The demonetisation of India’s currency that commenced on November 8 inconvenienced every segment of society. People lined up for long hours outside banks and ATMs, many lost wages, and businesses saw a downturn in demand and retrenched their employees. The cash shortage meant that farmers dumped their produce lower than cost price and the winter crop was not sown in time. A leading industrialist in northern India told us that his company suffered a financial loss for the very first time in its history. From our conversations with people, it also appears that low-level corruption has returned to its pre-demonetisation levels as cash has re-entered the economy.

Many have wondered if notebandi is Prime Minister Narendra Modi’s and the Bharatiya Janata Party’s nasbandi. After all, nasbandi was another well-intentioned but poorly implemented government policy. It forcibly sterilised 11 million Indians during the Emergency, and cost Indira Gandhi and the Congress dearly in the 1977 elections.

The inconvenience and suffering related to demonetisation has produced much discontent. While it is difficult to estimate whether this has hurt the popularity of Modi, the father of demonetisation, and the BJP, it is clear that it has not produced an electoral revolt against them. Modi remains popular and the BJP has done reasonably well in the elections in five states that concluded on Wednesday, with the results due on Saturday.

In our view, notebandi will not produce an electoral upheaval for three reasons. First, the discomfort caused by notebandi is not very different from the routine capriciousness of the state towards its citizens, who are normally subject to the whims of officials. Second, for many Indians, notebandi is a legitimate form of state intervention. Third, notebandi was popular because it was presented as a bold and swift move against the corrupt, the powerful, and the wealthy.

Routine apathy

Our research across various states suggests that the rich, the poor, and those in between constantly experience the states’ half-kept promises. Their expectations are shaped by their encounters with state capriciousness. Roads that fail to survive monsoons, callous public officials who demand bribes, irregular electric and water supply, teachers and doctors who do not show up to work, politicians who do not honour their promises – all of these inform this experience. Some citizens possess the means to escape this capriciousness by procuring solutions in the market: private schools, healthcare, gated communities with electricity back-up and water treatment plants, for example, while others do not. But all experience it routinely.

The state performed to script on the demonetisation policy. New currency was not produced and transferred to banks in a timely manner, the currency notes were not made to size for the ATMs, the banks dispensed high-denomination Rs 2,000 notes that were difficult to use. The misery of the people was further compounded by frequent fluctuations in government policy. Sadly, the median Indian voter does not expect any better from the Indian state other than a degree of ineptness in the implementation of public policies. So, when the same state bungles a role out of a public policy, people suffer and grumble, but the experience does not upend their expectations of the state. It only reinforces them.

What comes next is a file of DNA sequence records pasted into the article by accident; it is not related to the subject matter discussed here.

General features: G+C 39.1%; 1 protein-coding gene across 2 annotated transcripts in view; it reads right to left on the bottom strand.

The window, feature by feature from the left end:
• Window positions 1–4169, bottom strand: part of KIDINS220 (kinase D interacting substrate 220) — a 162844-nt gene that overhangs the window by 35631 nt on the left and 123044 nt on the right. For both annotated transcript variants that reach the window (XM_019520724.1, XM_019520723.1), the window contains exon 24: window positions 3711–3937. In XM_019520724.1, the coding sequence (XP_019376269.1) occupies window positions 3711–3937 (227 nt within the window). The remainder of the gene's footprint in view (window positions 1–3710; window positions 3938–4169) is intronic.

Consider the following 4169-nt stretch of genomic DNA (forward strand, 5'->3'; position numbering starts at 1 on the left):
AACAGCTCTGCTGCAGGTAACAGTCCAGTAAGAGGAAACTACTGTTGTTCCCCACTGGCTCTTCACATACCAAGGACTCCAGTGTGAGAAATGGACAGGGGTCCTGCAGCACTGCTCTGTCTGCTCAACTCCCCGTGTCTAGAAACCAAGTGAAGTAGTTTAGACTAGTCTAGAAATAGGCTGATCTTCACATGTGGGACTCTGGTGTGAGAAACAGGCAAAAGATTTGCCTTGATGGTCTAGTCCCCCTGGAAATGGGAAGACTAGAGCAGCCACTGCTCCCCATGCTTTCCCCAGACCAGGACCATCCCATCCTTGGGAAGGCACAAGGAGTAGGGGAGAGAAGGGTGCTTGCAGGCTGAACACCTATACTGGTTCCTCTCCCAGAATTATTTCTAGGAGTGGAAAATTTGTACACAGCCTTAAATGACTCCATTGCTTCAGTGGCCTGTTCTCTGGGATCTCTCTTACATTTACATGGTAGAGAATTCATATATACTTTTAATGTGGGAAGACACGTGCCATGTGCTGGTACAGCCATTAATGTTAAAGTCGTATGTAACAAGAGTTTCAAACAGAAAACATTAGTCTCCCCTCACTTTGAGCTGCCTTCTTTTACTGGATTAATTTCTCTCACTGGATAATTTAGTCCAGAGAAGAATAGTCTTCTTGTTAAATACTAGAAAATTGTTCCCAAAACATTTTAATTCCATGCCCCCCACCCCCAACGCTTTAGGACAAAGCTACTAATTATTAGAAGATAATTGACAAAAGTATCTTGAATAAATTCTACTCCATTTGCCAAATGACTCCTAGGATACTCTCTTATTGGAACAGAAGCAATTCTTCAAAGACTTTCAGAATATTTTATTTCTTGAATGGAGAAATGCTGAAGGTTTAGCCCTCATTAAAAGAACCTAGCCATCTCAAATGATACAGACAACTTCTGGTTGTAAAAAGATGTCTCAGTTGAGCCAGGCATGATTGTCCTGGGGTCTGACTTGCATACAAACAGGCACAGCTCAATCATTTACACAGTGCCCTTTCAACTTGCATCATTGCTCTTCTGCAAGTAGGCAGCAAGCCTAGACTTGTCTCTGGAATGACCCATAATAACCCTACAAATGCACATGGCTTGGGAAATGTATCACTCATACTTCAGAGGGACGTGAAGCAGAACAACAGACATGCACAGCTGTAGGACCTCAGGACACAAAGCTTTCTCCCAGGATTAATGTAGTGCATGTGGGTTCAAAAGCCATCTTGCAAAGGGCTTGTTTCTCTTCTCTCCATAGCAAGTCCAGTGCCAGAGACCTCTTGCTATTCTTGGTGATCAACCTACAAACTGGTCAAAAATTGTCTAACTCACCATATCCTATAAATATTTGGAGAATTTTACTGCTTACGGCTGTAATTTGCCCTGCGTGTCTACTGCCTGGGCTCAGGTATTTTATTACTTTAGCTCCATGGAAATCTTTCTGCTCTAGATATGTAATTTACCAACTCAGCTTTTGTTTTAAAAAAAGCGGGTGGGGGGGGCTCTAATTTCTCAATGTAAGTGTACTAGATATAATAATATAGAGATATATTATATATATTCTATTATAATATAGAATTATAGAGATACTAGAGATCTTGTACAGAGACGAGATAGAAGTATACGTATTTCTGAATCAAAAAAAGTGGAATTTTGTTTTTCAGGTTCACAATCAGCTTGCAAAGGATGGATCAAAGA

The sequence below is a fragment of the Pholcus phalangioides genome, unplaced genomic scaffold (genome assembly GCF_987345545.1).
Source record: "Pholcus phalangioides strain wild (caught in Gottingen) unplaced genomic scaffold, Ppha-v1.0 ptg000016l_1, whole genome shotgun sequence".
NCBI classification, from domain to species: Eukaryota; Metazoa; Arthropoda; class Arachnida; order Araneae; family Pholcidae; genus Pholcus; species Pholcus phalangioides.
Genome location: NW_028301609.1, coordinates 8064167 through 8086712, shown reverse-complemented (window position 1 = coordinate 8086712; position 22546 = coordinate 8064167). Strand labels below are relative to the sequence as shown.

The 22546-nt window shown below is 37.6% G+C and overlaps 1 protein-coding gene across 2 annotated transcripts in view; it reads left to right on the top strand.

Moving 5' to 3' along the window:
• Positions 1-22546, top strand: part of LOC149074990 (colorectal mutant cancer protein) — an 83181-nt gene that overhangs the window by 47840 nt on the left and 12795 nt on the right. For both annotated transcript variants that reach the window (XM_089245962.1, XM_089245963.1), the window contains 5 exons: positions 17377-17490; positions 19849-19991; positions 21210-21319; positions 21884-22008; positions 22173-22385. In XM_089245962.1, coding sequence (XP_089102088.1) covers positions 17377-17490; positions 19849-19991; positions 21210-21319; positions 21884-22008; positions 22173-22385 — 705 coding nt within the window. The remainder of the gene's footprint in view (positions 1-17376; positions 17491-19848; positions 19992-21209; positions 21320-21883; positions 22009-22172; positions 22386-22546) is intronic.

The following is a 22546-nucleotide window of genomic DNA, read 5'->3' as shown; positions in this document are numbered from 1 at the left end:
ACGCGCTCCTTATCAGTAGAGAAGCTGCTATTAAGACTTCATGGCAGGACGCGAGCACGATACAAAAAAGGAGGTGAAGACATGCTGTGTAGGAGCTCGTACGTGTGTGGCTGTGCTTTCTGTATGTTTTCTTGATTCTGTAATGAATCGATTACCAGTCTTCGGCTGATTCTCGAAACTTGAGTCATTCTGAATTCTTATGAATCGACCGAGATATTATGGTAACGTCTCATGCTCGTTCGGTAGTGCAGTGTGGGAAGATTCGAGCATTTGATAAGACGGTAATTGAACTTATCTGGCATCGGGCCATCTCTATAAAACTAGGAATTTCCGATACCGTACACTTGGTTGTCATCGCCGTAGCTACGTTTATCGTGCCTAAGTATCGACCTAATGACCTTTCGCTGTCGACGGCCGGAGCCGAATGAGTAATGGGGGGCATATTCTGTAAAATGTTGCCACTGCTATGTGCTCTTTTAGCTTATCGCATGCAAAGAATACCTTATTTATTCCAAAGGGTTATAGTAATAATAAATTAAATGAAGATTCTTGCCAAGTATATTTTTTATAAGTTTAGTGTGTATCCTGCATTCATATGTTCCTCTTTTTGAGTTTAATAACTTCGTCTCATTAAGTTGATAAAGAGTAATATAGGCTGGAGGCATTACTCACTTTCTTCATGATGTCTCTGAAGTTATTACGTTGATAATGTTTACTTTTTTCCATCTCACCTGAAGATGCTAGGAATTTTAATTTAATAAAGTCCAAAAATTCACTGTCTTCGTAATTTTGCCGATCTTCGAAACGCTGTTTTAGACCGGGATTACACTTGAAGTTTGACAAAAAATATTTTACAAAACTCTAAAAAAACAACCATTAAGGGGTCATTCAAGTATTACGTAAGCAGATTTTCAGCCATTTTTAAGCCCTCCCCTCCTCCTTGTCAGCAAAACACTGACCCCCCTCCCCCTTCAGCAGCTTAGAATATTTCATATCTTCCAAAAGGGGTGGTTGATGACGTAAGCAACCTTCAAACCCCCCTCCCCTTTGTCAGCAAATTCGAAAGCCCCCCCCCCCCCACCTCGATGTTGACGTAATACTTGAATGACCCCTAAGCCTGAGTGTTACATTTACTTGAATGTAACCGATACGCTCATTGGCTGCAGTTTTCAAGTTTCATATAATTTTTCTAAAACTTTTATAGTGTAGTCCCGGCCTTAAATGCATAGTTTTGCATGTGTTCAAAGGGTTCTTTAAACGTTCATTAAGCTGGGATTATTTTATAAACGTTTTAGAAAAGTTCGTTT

Legitimate intervention

Demonetisation also represents a legitimate form of state intervention in the eyes of citizens. Since the state creates currency, the state can withdraw and replace it. Not all forms of state intervention are viewed similarly, however. There is a conservative Indian intellectual tradition in which the state is not seen as the source of all law, or as an agent of social change. In this tradition, the state is subservient to society and has to protect social norms. Dating back to ancient India, this view expects the king to build infrastructure and to provide for the poor and the needy with basic necessities, but draws a line at the state’s intervention with social norms.

Nasbandi directly intervened in the decision of citizens on the size of their family, a deeply personal matter, and crossed this line. But notebandi has not. Survey evidence testifies to the survival of this deep-seated skepticism among the electorate of the state’s role in management of social norms. A large plurality (43%) of respondents to the 2004 National Election Study favoured the idea that “every community should be allowed to have its own law to govern marriage and property rights”.

Targeting the rich

Finally, notebandi’s popularity was ensured because it was politically framed as a policy to hurt the corrupt and powerful. After all, in popular perception, it is this group that hoards cash. The referent for one’s own well-being is often bound up with the well-being of others. Economists view these as interdependent utilities. Simply put, when someone we love (say our child) does badly, we do badly. At the same time, when someone we dislike (say a rival or a boss) does badly, we do well. In India, the powerful, the wealthy, and the corrupt make the poor angry. The poor are aware of how their life experiences are completely different from those who are wealthy. Since notebandi was supposed to check the power of the wealthy and corrupt, it was popular among the poor despite the inconveniences it heaped on them. Irrespective of the BJP’s electoral performance in these elections, it is unlikely that the hardship inflicted by notebandi will be a primary motivator of political preferences.

Amit Ahuja and Pradeep Chhibber teach political science at the University of California at Santa Barbara and Berkeley, respectively.